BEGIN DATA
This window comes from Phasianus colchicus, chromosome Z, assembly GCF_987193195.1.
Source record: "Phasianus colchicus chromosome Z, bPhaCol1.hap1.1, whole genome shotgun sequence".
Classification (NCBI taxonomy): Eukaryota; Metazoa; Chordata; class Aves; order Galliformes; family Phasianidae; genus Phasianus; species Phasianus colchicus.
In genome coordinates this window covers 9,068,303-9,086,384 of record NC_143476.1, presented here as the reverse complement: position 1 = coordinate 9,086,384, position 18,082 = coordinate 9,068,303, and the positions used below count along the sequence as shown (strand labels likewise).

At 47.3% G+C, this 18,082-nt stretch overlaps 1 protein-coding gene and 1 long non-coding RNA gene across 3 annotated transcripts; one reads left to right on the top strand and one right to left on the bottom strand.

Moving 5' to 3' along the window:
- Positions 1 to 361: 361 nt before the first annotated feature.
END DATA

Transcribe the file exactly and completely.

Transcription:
This window comes from Phasianus colchicus, chromosome Z, assembly GCF_987193195.1.
Source record: "Phasianus colchicus chromosome Z, bPhaCol1.hap1.1, whole genome shotgun sequence".
Classification (NCBI taxonomy): Eukaryota; Metazoa; Chordata; class Aves; order Galliformes; family Phasianidae; genus Phasianus; species Phasianus colchicus.
In genome coordinates this window covers 9,068,303-9,086,384 of record NC_143476.1, presented here as the reverse complement: position 1 = coordinate 9,086,384, position 18,082 = coordinate 9,068,303, and the positions used below count along the sequence as shown (strand labels likewise).

At 47.3% G+C, this 18,082-nt stretch overlaps 1 protein-coding gene and 1 long non-coding RNA gene across 3 annotated transcripts; one reads left to right on the top strand and one right to left on the bottom strand.

Moving 5' to 3' along the window:
- Positions 1 to 361: 361 nt before the first annotated feature.